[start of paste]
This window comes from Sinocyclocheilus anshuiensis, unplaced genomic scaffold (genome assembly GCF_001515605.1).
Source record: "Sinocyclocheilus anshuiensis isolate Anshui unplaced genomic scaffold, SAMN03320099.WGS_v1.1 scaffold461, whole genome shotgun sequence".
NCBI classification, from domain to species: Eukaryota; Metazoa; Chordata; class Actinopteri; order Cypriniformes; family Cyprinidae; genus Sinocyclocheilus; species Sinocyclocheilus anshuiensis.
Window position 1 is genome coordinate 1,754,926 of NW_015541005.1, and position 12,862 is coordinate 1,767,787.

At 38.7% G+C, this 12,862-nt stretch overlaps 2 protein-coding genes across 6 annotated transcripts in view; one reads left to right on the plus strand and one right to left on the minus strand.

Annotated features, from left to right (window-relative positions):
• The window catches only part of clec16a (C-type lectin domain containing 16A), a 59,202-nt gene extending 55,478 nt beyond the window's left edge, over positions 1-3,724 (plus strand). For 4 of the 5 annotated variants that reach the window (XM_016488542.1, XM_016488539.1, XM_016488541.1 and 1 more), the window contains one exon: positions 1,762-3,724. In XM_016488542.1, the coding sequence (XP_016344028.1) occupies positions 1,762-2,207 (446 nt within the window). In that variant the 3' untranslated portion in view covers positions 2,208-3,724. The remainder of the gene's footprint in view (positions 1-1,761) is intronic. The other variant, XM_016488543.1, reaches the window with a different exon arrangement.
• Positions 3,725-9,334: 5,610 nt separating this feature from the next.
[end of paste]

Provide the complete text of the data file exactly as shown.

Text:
This window comes from Sinocyclocheilus anshuiensis, unplaced genomic scaffold (genome assembly GCF_001515605.1).
Source record: "Sinocyclocheilus anshuiensis isolate Anshui unplaced genomic scaffold, SAMN03320099.WGS_v1.1 scaffold461, whole genome shotgun sequence".
NCBI classification, from domain to species: Eukaryota; Metazoa; Chordata; class Actinopteri; order Cypriniformes; family Cyprinidae; genus Sinocyclocheilus; species Sinocyclocheilus anshuiensis.
Window position 1 is genome coordinate 1,754,926 of NW_015541005.1, and position 12,862 is coordinate 1,767,787.

At 38.7% G+C, this 12,862-nt stretch overlaps 2 protein-coding genes across 6 annotated transcripts in view; one reads left to right on the plus strand and one right to left on the minus strand.

Annotated features, from left to right (window-relative positions):
• The window catches only part of clec16a (C-type lectin domain containing 16A), a 59,202-nt gene extending 55,478 nt beyond the window's left edge, over positions 1-3,724 (plus strand). For 4 of the 5 annotated variants that reach the window (XM_016488542.1, XM_016488539.1, XM_016488541.1 and 1 more), the window contains one exon: positions 1,762-3,724. In XM_016488542.1, the coding sequence (XP_016344028.1) occupies positions 1,762-2,207 (446 nt within the window). In that variant the 3' untranslated portion in view covers positions 2,208-3,724. The remainder of the gene's footprint in view (positions 1-1,761) is intronic. The other variant, XM_016488543.1, reaches the window with a different exon arrangement.
• Positions 3,725-9,334: 5,610 nt separating this feature from the next.